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David’s Leadership Articles

Help your team master rapidly changing priorities with skillful preparation.

Rapidly changing priorities can demoralize and frustrate your team if you’re not prepared to help them navigate the shifting landscape. Effective leaders prepare their teams for changing priorities, create structures to help the team shift, and advocate for their team to ensure their work is meaningful. These eight strategies will help you maintain your team’s energy and morale when goals change frequently.

  1. Set Expectations
  2. Create a Consistent Reliable Communication Strategy
  3. Advocate for Your Team
  4. Connect Priorities to Purpose
  5. Retire or Table Old Priorities
  6. Celebrate Effort
  7. Align New Goals with Critical Behaviors
  8. Create Space for Letting Go and Moving Forward

It was one of my earliest moments of workplace disillusionment. I was six months into a new job and my boss’s boss asked me to take on a major project. I was excited for the opportunity to add value and prove what I could do. I worked hard and gave the project my evenings and weekends until it was done.

When I returned the completed project to my boss’s boss (ahead of schedule and with better quality than anything he’d seen), he frowned. “Oh, we’re not doing this anymore. Can you do this instead?” and outlined the new goals.

No acknowledgment of my work. No recognition that I’d busted my tail to get it done. Just a new priority. No explanation. Nothing.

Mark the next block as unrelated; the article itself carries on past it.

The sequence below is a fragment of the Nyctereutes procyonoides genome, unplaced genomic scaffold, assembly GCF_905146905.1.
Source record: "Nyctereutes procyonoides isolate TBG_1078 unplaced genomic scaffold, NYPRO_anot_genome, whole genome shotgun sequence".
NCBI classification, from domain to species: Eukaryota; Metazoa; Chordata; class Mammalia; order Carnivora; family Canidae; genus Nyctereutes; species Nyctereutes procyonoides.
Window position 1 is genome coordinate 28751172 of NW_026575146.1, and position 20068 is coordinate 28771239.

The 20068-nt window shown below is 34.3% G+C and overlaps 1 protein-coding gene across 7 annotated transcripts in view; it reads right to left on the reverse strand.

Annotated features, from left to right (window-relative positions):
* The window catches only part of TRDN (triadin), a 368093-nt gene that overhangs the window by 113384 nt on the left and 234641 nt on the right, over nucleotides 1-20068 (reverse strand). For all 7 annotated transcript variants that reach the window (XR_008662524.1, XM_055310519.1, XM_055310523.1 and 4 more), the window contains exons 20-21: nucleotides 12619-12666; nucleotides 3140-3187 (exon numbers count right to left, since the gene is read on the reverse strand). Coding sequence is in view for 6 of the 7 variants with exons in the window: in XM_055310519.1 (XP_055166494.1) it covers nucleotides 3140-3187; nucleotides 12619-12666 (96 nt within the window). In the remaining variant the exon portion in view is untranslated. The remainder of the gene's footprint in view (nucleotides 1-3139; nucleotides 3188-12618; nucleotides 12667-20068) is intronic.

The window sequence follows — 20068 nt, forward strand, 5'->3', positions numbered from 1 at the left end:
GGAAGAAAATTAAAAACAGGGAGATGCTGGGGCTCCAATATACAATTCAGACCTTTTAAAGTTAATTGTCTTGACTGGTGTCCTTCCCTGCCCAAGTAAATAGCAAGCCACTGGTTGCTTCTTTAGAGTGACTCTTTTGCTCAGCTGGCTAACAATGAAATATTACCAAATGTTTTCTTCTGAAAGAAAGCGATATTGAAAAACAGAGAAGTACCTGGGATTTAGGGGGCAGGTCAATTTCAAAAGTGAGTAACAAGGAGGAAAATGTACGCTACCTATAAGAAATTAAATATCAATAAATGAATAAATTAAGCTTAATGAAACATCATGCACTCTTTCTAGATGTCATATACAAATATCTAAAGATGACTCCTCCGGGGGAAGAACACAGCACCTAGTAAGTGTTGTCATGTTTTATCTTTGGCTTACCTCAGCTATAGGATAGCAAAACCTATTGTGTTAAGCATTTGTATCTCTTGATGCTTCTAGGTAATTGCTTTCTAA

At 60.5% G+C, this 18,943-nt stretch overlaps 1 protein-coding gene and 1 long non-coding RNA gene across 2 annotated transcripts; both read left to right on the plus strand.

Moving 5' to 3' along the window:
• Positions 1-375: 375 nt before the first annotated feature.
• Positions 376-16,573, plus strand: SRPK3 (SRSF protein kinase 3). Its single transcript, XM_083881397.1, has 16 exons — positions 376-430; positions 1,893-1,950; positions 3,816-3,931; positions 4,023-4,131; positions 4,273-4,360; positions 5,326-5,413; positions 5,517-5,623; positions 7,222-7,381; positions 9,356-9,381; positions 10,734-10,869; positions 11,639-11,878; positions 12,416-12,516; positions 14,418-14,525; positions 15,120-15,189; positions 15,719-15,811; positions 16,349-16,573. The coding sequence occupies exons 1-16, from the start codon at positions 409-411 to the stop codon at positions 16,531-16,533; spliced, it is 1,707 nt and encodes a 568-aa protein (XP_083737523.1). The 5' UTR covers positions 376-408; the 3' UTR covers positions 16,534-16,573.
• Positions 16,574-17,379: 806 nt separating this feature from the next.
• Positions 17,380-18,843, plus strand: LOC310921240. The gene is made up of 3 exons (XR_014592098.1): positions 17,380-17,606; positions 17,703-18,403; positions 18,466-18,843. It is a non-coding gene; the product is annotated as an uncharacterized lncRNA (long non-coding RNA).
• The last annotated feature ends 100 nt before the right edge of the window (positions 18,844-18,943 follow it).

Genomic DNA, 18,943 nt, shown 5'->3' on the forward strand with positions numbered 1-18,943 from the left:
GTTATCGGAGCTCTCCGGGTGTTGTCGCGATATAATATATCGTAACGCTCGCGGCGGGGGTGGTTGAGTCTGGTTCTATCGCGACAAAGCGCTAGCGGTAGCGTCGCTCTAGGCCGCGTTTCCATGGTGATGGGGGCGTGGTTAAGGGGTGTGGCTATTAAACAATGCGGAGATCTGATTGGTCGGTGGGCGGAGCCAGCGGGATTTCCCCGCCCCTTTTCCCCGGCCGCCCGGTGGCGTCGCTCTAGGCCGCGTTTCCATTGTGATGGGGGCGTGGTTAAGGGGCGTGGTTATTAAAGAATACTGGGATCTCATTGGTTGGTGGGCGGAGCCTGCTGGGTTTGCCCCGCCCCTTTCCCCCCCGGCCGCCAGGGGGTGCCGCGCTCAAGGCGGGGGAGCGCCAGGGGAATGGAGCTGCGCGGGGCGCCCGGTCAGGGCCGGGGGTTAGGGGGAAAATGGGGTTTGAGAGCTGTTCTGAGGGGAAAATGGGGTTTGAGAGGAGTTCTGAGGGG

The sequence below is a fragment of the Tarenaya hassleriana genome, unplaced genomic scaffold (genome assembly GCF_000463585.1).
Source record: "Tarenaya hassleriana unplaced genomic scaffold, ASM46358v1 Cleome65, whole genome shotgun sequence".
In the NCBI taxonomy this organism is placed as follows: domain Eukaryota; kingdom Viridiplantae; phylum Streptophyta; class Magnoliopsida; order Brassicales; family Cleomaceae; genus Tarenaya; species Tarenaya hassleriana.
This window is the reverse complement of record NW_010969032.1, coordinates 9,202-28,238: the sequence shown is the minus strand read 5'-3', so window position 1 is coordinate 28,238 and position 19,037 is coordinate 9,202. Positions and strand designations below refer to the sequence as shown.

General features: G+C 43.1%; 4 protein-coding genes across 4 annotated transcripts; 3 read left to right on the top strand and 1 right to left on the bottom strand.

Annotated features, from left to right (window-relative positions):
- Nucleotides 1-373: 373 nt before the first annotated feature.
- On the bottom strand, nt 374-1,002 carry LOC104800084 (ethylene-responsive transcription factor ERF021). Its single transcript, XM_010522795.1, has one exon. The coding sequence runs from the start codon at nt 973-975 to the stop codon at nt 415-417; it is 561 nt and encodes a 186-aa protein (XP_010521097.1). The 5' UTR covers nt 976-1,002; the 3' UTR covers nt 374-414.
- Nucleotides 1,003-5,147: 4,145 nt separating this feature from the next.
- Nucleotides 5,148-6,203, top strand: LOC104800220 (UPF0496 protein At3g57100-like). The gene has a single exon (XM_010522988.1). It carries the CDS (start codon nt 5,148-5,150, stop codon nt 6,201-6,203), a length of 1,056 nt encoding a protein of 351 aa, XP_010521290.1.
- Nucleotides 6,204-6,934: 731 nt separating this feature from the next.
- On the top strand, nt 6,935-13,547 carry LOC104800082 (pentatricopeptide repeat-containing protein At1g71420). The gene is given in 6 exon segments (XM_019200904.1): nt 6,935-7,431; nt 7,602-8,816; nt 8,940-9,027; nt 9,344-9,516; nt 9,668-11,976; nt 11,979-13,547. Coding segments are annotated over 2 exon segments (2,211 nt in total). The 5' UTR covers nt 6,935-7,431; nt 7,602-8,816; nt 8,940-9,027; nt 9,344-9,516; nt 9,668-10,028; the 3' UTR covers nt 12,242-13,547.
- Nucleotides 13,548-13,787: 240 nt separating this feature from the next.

Frustrated doesn’t begin to describe it. I fumed. And I never fully trusted this guy again. (Also, I committed myself to helping leaders avoid these soul-crushing mistakes. So good did come of it.)

Whether you work in a fast-growing startup or a more established company that’s adapting to a rapidly changing world, priorities will change. Healthy organizations always adapt, innovate, and shift their goals. That’s life. But how you handle those changes makes all the difference in whether or not your team adjusts and engages with energy or gives up with futile frustration.

Leading Through Changing Priorities–Before the Change Happens

These first three steps take place before you communicate changes with your team.

1. Set expectations.

One of the most important parts of your communication is to let your team know that goals will change – and how frequently they can expect it to happen. Ideally, this starts in the hiring process. Some people enjoy shifting priorities. It keeps things interesting. For others, it’s maddening if they can’t finish what they start.

2. Create a consistent, reliable communication strategy.

The faster the change in your business, the more important it is to have a consistent, reliable communication strategy. We’ve seen leaders who leave changing priorities to instant messaging threads or word-of-mouth. Chaos and frustration are predictable.

Instead, if you can’t give the team predictable goals, give them the confidence of knowing exactly how they’ll know – and when.

3. Advocate for your team.

As priorities shift and your leaders ask you to change course, engage with them about the decisions. Can you add context to help them understand the impact on the team and other priorities? Help them to examine the tradeoffs. Often, leaders don’t have all the information and you can help them improve their decisions.

If they decided and it’s final, you can also advocate for your team by ensuring that you understand the bigger picture. When people move quickly, they can forget to connect what they’re asking to why it’s important. Ask how the changed priority fits into the larger goals and how it will help achieve them. You’ll need that information when you speak with your team.

Leading Through Changing Priorities–After the Change

These next five steps happen once the decision is final and it’s time to work with your team on the new priority.